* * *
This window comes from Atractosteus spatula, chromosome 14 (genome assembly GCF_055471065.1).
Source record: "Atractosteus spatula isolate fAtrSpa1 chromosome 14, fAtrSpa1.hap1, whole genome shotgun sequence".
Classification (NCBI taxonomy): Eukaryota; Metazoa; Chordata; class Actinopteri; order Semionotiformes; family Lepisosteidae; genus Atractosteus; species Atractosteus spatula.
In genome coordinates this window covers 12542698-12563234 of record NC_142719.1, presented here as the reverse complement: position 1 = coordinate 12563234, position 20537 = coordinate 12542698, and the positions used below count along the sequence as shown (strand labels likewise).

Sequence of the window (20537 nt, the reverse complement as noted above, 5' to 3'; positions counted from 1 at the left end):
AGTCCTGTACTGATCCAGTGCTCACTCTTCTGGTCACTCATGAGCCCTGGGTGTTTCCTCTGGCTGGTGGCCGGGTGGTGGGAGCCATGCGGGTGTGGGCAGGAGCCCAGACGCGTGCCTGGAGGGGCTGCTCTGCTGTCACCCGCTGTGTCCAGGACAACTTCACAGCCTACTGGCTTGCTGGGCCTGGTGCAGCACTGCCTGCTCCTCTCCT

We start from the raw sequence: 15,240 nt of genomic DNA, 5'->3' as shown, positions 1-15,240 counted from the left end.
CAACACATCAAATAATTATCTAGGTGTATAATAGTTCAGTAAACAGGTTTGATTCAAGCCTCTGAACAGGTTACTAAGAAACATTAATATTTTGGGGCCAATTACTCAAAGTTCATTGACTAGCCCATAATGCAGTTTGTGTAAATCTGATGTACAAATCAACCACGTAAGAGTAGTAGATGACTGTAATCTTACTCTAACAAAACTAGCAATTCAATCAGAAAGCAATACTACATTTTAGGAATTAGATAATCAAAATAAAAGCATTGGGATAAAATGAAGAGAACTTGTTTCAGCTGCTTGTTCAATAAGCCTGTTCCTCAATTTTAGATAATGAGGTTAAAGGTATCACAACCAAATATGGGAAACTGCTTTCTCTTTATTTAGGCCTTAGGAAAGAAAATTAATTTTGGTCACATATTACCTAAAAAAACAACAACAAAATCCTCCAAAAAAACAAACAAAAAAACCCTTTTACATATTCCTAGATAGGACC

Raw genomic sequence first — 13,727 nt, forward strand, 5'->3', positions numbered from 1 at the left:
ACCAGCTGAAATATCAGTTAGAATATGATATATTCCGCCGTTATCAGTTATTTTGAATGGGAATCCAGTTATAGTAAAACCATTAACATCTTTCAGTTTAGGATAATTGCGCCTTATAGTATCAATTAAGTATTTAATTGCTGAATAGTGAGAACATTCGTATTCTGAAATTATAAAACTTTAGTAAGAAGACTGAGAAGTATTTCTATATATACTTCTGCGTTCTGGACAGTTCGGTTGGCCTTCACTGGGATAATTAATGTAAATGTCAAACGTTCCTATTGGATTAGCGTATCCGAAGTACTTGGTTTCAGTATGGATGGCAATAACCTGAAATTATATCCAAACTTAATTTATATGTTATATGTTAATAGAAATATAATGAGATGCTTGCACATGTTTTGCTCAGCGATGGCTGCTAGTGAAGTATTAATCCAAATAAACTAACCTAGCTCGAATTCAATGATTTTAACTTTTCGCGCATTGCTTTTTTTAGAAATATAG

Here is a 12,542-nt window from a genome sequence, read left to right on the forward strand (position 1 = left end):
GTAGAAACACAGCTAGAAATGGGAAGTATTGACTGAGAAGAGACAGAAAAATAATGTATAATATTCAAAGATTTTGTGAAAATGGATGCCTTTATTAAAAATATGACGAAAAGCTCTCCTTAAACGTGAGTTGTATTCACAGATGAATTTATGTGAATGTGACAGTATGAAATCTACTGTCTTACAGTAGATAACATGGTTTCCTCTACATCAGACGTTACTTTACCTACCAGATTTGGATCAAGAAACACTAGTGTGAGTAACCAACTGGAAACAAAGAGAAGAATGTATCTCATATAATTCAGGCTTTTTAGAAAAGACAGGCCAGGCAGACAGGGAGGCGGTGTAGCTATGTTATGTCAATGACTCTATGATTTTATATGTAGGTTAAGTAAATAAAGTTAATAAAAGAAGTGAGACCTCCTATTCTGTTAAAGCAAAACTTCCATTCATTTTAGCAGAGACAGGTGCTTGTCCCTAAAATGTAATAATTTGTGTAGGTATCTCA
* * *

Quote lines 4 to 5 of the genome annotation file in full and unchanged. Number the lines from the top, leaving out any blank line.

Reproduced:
In genome coordinates this window covers 12542698-12563234 of record NC_142719.1, presented here as the reverse complement: position 1 = coordinate 12563234, position 20537 = coordinate 12542698, and the positions used below count along the sequence as shown (strand labels likewise).

Sequence of the window (20537 nt, the reverse complement as noted above, 5' to 3'; positions counted from 1 at the left end):